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2017 was the year of new highs or new lows.
Global growth finally shaped up as we head into the tenth anniversary of global financial crisis. In 2017, global growth is likely to be the strongest since 2011 (IMF projects 3.6%) and is expected to edge up further in 2018. Unemployment rate fell to new lows (in US, Eurozone, China, Japan and UK) but failed to spiral wage growth momentum. Thus, inflation across most economies fell short of the set targets. That said, as the signs of financial market exuberance became more evident and central banks fathomed the inefficacy of loose monetary policy to spur any further growth, some of them- the likes of Korea, Canada, and England- joined the US in raising rates. ECB announced it tapering program. The US succeeded in passing its tax reform. Re-iterating our thoughts, this can potentially initiate similar actions from across the world and support the growth momentum.
Despite the rising Fed rates and improving growth in US, DXY (US Dollar Index) headed south through the year as Eurozone, Japan and China depicted positive surprise on macro front. The index touched a 3-year low of 91 in September following the increased geopolitical tension with North Korea; and have been broadly gyrating around 91-94 levels there since.
2017 proved good for equities with MSCI-world index delivering 20% while volatility levels (VIX Index) falling to historic lows. Non-surprising election outcomes in Europe, improving growth with low inflation helped reduce equity market volatility.
In line with the EM equities (up 30%), Indian equity markets, too, delivered 29% returns in local currency terms and 37% in US$ terms. Performance down the capitalization curve was stronger with mid-cap delivering 48 % and small-cap growing by 60%. Most key sectors generated positive returns, with growth being strongest for the Real-estate and metals. Strong domestic flows were a big support to the market. Equity related schemes garnered over Rs. 2 trillion (twice the amount garnered in 2016, and four times of total FII equity investment).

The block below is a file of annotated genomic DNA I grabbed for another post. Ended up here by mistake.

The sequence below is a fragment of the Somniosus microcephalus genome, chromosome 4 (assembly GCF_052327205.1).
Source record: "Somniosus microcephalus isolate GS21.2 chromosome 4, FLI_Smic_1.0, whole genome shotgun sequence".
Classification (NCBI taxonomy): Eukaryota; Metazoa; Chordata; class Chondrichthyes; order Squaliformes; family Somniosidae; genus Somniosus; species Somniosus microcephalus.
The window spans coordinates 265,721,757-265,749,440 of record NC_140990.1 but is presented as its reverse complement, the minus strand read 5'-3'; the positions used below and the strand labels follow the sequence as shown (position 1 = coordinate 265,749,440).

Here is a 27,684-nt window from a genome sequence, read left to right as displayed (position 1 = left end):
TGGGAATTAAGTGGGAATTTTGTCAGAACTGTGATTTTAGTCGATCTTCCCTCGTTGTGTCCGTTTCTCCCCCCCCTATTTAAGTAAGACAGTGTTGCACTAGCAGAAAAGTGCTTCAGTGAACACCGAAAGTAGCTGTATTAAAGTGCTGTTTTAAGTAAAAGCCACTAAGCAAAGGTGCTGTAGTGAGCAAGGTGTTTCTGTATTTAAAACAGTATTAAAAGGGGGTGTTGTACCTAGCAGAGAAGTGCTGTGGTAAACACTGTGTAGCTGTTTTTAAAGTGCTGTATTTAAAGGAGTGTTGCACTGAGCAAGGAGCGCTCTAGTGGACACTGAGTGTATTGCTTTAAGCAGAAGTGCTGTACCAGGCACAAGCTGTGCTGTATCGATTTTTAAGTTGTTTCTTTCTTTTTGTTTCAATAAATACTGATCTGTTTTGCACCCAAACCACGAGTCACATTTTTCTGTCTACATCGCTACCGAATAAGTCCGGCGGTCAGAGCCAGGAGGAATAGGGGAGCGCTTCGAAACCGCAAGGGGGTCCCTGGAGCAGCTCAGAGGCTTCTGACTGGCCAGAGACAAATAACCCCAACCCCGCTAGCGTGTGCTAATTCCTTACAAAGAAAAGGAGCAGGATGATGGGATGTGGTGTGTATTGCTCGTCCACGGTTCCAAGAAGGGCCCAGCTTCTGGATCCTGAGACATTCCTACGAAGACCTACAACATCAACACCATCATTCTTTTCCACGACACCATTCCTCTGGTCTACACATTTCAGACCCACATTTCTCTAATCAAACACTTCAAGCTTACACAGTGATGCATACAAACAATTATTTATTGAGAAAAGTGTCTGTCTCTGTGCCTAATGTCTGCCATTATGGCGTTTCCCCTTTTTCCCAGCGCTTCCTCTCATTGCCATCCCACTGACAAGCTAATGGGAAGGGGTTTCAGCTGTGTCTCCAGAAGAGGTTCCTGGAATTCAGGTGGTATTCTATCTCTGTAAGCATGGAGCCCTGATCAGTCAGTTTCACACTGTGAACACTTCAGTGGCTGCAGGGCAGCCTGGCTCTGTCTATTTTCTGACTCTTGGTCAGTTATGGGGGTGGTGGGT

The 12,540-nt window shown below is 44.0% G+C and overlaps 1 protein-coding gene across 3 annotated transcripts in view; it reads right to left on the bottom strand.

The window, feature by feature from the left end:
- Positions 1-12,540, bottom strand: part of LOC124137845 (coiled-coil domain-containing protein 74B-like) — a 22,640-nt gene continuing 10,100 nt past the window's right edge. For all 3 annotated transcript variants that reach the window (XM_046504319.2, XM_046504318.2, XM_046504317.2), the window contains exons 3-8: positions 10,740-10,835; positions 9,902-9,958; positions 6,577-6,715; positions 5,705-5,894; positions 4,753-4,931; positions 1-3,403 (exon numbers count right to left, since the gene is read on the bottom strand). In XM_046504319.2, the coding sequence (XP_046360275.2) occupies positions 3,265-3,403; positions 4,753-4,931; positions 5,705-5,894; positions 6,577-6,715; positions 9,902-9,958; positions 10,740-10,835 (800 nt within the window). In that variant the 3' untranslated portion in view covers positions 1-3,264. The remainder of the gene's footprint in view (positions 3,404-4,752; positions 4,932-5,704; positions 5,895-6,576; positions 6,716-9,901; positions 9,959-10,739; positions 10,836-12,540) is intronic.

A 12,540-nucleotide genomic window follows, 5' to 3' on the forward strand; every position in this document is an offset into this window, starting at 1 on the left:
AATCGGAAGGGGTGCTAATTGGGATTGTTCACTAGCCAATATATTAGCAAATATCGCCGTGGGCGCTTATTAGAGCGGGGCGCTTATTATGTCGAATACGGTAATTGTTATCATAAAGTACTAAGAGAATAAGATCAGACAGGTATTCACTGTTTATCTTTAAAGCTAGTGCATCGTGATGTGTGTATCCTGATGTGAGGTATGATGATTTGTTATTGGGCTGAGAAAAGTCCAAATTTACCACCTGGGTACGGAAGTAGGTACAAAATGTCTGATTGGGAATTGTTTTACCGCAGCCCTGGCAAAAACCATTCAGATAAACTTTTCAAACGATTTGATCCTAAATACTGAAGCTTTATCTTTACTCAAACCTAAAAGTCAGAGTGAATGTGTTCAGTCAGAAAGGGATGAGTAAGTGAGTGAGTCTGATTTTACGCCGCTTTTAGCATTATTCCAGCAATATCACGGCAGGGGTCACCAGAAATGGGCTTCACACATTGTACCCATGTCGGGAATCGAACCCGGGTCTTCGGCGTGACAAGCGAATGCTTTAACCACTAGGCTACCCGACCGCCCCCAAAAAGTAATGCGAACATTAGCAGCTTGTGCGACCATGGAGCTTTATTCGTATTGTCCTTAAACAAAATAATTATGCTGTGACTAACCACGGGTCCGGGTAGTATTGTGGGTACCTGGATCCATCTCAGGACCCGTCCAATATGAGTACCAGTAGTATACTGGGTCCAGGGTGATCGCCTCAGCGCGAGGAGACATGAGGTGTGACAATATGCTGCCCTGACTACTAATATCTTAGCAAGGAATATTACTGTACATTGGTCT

Demonetization, RERA and GST have disrupted the traditional modus operandi of Indian businesses. Hence, while the financial markets (particularly equity and currency) participated in the global rally, the Indian growth could not keep pace with strength in the global growth. In line with the weak growth, earnings belied market expectations, yet again.
Rupee was extremely stable in comparison to other EM currencies and appreciated by 6.3%. Current account deficit was fully funded by just the FDI flows. Inflation touched the historic lows (1.5% in June 2017) and fiscal deficit saw gradual consolidation.
While the EM equities and currencies rallied, EM bonds markets came under pressure. India 10-year G-sec yields, too, treaded higher to close the year at 7.33% (up 81bps y-o-y). Rising fiscal risk, bottoming out of inflation, rising commodity prices (particularly crude), the start of gradual monetary tightening and consequently rising yields globally indicated the end of rate-cutting cycle by RBI.
For the first time in last six years, the central government will borrow more than budgeted, indicating a likely miss in fiscal deficit target (likely by 30bps). Outlook for government finances in FY19 is also not significantly better. While the GST related revenue disruptions should peter out, the government will face the pressure on expenditure. The onus of supporting growth and investment will also rest on the government as it heads into the last full year budget before the 2019 general election.
The global monetary easing cycle is over and the central banks are likely to either stay pat or embark on a cautious rate hike cycle. ECB will most likely stop its net asset purchases when the current program ends in 2H 2018. US dot-plots indicate three rate hikes in 2018. However, as the policy rate moves higher and the